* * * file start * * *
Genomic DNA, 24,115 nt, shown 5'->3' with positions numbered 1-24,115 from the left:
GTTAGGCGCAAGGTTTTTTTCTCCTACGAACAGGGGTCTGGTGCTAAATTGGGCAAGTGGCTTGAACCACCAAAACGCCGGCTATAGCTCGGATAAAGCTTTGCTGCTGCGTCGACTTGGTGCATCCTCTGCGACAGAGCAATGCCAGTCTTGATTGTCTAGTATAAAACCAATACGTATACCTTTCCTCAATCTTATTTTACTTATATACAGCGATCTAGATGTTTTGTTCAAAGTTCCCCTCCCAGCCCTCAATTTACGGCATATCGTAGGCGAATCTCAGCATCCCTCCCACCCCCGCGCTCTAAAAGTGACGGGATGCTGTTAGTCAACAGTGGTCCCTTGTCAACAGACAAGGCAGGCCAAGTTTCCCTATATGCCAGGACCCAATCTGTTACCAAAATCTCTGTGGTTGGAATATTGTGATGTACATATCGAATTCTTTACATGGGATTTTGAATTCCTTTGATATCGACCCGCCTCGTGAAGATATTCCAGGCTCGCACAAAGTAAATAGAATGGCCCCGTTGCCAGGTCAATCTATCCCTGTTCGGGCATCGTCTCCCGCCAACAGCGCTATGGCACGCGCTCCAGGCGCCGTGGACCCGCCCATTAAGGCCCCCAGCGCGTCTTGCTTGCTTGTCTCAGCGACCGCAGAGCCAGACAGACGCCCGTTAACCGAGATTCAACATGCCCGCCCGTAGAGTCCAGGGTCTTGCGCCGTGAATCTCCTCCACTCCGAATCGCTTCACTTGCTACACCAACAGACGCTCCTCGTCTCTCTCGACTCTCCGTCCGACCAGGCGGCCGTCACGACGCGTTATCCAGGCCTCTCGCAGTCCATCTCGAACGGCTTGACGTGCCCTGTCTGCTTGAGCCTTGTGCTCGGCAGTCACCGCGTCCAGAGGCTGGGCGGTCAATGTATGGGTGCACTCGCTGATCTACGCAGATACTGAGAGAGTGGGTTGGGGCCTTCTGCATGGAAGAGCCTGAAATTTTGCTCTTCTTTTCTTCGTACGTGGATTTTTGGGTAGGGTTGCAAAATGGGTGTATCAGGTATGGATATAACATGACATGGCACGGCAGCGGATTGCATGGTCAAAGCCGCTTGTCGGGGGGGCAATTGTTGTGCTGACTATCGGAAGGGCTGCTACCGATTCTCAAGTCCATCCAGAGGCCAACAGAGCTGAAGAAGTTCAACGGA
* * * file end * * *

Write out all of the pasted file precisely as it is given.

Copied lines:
Genomic DNA, 24,115 nt, shown 5'->3' with positions numbered 1-24,115 from the left:
GTTAGGCGCAAGGTTTTTTTCTCCTACGAACAGGGGTCTGGTGCTAAATTGGGCAAGTGGCTTGAACCACCAAAACGCCGGCTATAGCTCGGATAAAGCTTTGCTGCTGCGTCGACTTGGTGCATCCTCTGCGACAGAGCAATGCCAGTCTTGATTGTCTAGTATAAAACCAATACGTATACCTTTCCTCAATCTTATTTTACTTATATACAGCGATCTAGATGTTTTGTTCAAAGTTCCCCTCCCAGCCCTCAATTTACGGCATATCGTAGGCGAATCTCAGCATCCCTCCCACCCCCGCGCTCTAAAAGTGACGGGATGCTGTTAGTCAACAGTGGTCCCTTGTCAACAGACAAGGCAGGCCAAGTTTCCCTATATGCCAGGACCCAATCTGTTACCAAAATCTCTGTGGTTGGAATATTGTGATGTACATATCGAATTCTTTACATGGGATTTTGAATTCCTTTGATATCGACCCGCCTCGTGAAGATATTCCAGGCTCGCACAAAGTAAATAGAATGGCCCCGTTGCCAGGTCAATCTATCCCTGTTCGGGCATCGTCTCCCGCCAACAGCGCTATGGCACGCGCTCCAGGCGCCGTGGACCCGCCCATTAAGGCCCCCAGCGCGTCTTGCTTGCTTGTCTCAGCGACCGCAGAGCCAGACAGACGCCCGTTAACCGAGATTCAACATGCCCGCCCGTAGAGTCCAGGGTCTTGCGCCGTGAATCTCCTCCACTCCGAATCGCTTCACTTGCTACACCAACAGACGCTCCTCGTCTCTCTCGACTCTCCGTCCGACCAGGCGGCCGTCACGACGCGTTATCCAGGCCTCTCGCAGTCCATCTCGAACGGCTTGACGTGCCCTGTCTGCTTGAGCCTTGTGCTCGGCAGTCACCGCGTCCAGAGGCTGGGCGGTCAATGTATGGGTGCACTCGCTGATCTACGCAGATACTGAGAGAGTGGGTTGGGGCCTTCTGCATGGAAGAGCCTGAAATTTTGCTCTTCTTTTCTTCGTACGTGGATTTTTGGGTAGGGTTGCAAAATGGGTGTATCAGGTATGGATATAACATGACATGGCACGGCAGCGGATTGCATGGTCAAAGCCGCTTGTCGGGGGGGCAATTGTTGTGCTGACTATCGGAAGGGCTGCTACCGATTCTCAAGTCCATCCAGAGGCCAACAGAGCTGAAGAAGTTCAACGGA